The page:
Seven Keys for Peace of Mind


The book of Proverbs contains some of the greatest and wisest counsel available to us as Christians—counsel from God Himself. God Almighty tells us: “Counsel is mine, and sound wisdom; I am understanding, I have strength. By me kings reign, and rulers decree justice” (Proverbs 8:14–15).

Your Bible gives wise counsel. I appreciate the practice of reading one of the 31 chapters of Proverbs each day of the month. Proverbs is filled with fresh wisdom that will take on new meaning and relevance as your circumstances change from day to day, month to month and year to year.

How valuable is the book of Proverbs? God inspired the book of Proverbs with this encouraging introduction: “The proverbs of Solomon the son of David, king of Israel: To know wisdom and instruction, to perceive the words of understanding, to receive the instruction of wisdom, justice, judgment, and equity; to give prudence to the simple, to the young man knowledge and discretion—a wise man will hear and increase learning, and a man of understanding will attain wise counsel, to understand a proverb and an enigma, the words of the wise and their riddles. The fear of the Lord is the beginning of knowledge, but fools despise wisdom and instruction” (Proverbs 1:1–7).

Are you willing to seek counsel to help face your stresses and challenges? Here is a verse from Proverbs that gives us wisdom: “Without counsel, plans go awry, but in the multitude of counselors they are established” (Proverbs 15:22). And consider one more admonition: “Listen to counsel and receive instruction, that you may be wise in your latter days. There are many plans in a man’s heart, nevertheless the Lord’s counsel—that will stand” (Proverbs 19:20–21).

When you read the book of Acts, you find that the early New Testament Church was unified as a spiritual family. We need one another, and we need one another’s help. Seek counsel from those who have true wisdom; long-time faithful and genuine Christians who have strong biblically based character. “The way of a fool is right in his own eyes, but he who heeds counsel is wise” (Proverbs 12:15).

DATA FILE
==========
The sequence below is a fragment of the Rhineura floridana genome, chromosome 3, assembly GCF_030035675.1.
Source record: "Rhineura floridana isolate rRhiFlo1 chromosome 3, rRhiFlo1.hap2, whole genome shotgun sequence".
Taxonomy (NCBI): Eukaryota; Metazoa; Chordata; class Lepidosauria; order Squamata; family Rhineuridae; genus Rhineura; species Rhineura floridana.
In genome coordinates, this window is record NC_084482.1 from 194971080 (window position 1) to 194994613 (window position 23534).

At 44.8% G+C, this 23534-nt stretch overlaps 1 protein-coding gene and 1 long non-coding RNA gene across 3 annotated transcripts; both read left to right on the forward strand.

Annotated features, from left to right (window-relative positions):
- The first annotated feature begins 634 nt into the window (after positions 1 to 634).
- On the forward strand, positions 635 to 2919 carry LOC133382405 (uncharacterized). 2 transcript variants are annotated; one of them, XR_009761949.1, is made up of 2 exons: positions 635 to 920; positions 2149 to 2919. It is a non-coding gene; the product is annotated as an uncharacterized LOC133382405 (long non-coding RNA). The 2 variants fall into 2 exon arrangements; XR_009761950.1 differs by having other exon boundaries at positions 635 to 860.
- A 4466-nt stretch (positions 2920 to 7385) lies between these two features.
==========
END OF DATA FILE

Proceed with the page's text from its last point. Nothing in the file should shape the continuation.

Seek God’s counsel by reading your Bible every day, and seek out wise counsellors who have demonstrated stability and biblically based character.


Hundreds, if not thousands of health reports and studies show the benefit of physical exercise as a tool for reducing stress. Years ago, I wrote in my personal book of life-lessons, “When depressed, go out and jog or run.”

The Mayo Clinic gives this advice: “Exercise in almost any form can act as a stress reliever. Being active can boost your feel-good endorphins and distract you from daily worries.… If you’re not an athlete or even if you’re out of shape, you can still make a little exercise go a long way toward stress management. Discover the connection between exercise and stress relief—and why exercise should be part of your stress management plan” (“Exercise and stress: Get moving to manage stress,”, 2016).

For those of us in our senior years, walking can be one of the best exercises. No, we may not be able to walk at the same pace as when we were 50 years younger, but we should do what we can within our limits. I was personally inspired last year when I learned that a 92-year-old lady who lives near our Charlotte office had set a world record as the oldest woman ever to complete a marathon. Her finishing time of 7:24:36 may not have been so impressive to the runners 70 years her junior, but her example should remind us to prod ourselves to do what we can.

This is even a biblical principle. The Apostle Paul, in making a larger spiritual point, nevertheless praised the value of physical exercise when he wrote: “For bodily exercise profits a little, but godliness is profitable for all things, having promise of the life that now is and of that which is to come” (1 Timothy 4:8). Spiritual exercise will lead to eternal benefit, but we should not neglect the temporal benefit of physical exercise.

Leave a comment

Your email address will not be published.